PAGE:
(Wikimedia Commons)

Study: Are some people born conservative?

A new study suggests that our political leanings could be a product of how our brains are wired


Katie McDonough
February 16, 2013 12:56AM (UTC)

A new study in the American Journal of Political Science looked at the relationship between fear and political ideology, and it found that people who experience higher levels of fear tend to be more politically conservative than those who are less predisposed to feeling afraid. While the researchers emphasized that their findings in no way suggest that every conservative is more fearful than every liberal, the study did identify a relationship between a fearful disposition and increased support for anti-immigrant and other segregationist policies.

"It's not that conservative people are more fearful; it's that fearful people are more conservative," Rose McDermott, professor of Political Science at Brown University and co-author of the study, said in a press release.

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Now, it's probably important to insert a big caveat here.

As the study's co-author Peter Hatemi, associate professor of Political Science, Microbiology and Biochemistry at Penn State, told Chris Mooney at Mother Jones: "Nothing is all genes or all environment." But together, these things make us who we are.

So researchers looked at environmental and biological factors in related individuals to gauge the relationship between fear and ideology, and the findings do suggest a strong correlation:

Using a large sample of related individuals, including twins, siblings, and parents and children, the researchers first assessed individuals for their propensity for fear using standardized, clinically administered interviews. Looking at subjects who were related to one another, the researchers were able to identify influences such as environment and personal experience and found that some individuals also possessed a genetic propensity for a higher level of baseline fear. Such individuals are more prepared to experience fear in general at lower levels of threat or provocation.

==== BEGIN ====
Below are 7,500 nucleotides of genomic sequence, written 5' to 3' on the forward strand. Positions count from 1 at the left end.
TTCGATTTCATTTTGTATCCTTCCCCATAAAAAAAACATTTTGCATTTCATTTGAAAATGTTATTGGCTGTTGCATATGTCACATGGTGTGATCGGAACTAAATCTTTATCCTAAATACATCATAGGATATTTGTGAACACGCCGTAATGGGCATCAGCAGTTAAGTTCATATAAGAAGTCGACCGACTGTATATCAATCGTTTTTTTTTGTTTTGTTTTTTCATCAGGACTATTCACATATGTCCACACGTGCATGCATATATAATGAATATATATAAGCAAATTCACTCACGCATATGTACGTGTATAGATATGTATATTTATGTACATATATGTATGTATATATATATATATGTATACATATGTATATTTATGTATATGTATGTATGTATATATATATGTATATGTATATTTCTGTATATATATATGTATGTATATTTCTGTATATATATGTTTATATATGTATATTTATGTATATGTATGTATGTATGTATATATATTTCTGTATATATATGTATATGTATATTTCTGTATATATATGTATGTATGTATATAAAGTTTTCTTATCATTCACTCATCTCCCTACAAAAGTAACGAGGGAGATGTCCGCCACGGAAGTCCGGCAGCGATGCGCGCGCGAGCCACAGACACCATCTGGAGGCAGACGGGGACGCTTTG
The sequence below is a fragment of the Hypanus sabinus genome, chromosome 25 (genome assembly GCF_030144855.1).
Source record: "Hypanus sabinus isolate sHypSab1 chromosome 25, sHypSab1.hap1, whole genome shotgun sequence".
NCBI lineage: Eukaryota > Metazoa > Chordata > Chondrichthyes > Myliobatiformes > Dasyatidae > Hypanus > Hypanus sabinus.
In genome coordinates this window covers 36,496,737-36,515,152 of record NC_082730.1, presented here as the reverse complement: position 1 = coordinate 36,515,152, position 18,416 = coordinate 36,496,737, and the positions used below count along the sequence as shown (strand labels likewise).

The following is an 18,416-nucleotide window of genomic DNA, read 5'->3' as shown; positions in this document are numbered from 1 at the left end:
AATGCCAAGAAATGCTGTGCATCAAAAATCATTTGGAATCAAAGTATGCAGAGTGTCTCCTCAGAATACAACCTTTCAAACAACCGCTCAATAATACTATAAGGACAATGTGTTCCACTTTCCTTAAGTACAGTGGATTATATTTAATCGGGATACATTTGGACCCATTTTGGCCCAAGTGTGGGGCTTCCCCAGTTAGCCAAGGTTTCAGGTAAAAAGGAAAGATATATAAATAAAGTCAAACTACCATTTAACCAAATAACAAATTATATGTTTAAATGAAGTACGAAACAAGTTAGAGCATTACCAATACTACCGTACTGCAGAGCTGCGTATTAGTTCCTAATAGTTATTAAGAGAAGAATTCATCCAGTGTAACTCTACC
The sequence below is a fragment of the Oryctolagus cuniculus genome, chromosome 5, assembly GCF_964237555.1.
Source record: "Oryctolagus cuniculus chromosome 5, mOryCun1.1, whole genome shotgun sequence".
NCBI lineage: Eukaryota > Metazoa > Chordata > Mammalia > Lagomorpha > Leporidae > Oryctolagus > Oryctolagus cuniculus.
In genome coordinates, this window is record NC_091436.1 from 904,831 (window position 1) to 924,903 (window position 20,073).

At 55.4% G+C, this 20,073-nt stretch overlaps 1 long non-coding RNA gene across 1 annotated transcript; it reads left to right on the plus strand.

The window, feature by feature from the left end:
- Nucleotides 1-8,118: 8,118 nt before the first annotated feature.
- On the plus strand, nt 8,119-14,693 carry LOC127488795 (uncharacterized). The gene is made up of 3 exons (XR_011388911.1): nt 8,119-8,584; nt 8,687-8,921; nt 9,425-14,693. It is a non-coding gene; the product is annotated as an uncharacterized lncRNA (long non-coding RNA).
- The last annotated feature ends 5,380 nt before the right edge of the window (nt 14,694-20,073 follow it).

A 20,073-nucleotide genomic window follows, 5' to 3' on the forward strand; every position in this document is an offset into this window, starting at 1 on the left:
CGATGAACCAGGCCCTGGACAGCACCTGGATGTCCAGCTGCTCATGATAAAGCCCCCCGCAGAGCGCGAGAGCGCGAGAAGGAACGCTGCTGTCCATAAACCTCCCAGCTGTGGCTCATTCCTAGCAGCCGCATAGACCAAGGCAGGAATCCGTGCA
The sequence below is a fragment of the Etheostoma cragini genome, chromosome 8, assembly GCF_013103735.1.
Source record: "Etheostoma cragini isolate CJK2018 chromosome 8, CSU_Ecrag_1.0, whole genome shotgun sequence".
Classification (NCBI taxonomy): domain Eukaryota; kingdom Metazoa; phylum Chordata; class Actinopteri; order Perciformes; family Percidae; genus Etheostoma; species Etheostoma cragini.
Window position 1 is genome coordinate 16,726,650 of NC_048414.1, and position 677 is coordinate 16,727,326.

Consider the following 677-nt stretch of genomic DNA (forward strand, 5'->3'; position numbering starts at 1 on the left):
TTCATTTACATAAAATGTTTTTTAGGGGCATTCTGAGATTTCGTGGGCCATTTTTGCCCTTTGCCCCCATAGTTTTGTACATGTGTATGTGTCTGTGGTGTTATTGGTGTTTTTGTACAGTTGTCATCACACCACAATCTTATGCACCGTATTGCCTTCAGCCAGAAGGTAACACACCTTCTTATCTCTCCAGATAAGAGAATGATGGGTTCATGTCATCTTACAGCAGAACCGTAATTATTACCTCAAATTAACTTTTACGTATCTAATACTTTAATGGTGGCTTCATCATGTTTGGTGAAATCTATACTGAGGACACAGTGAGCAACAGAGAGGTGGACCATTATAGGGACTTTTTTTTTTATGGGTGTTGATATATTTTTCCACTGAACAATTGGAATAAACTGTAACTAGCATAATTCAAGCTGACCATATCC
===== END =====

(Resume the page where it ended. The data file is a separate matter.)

The research indicates a strong correlation between social fear and anti-immigration, pro-segregation attitudes. While those individuals with higher levels of social fear exhibited the strongest negative out-group attitudes, even the lowest amount of social phobia was related to substantially less positive out-group attitudes.

But biology isn't the final word on which column you check off on election day; education plays a huge role. Not only that, but our politics can evolve over time. As we experience more of the world and gain exposure to different cultures, people who are different than ourselves can become, well, less scary, researchers say.

“In this way, the definition of unfamiliar may shift across time and location based on experience and education, and a genetically informed fear disposition is hardly permanent or fixed,” according to the study.

So rather than creating an immutable link between biology and ideology to forever bind us to a single party, the study actually suggests that people can change overtime, overcome their natural predispositions and maybe even come around to new political ideas.

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Now, what are the odds of the 113th Congress getting a hold of this report?


Katie McDonough

Katie McDonough is Salon's politics writer, focusing on gender, sexuality and reproductive justice. Follow her on Twitter @kmcdonovgh or email her at kmcdonough@salon.com.

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Brain Science Democrats Genetics Politics Republicans Science

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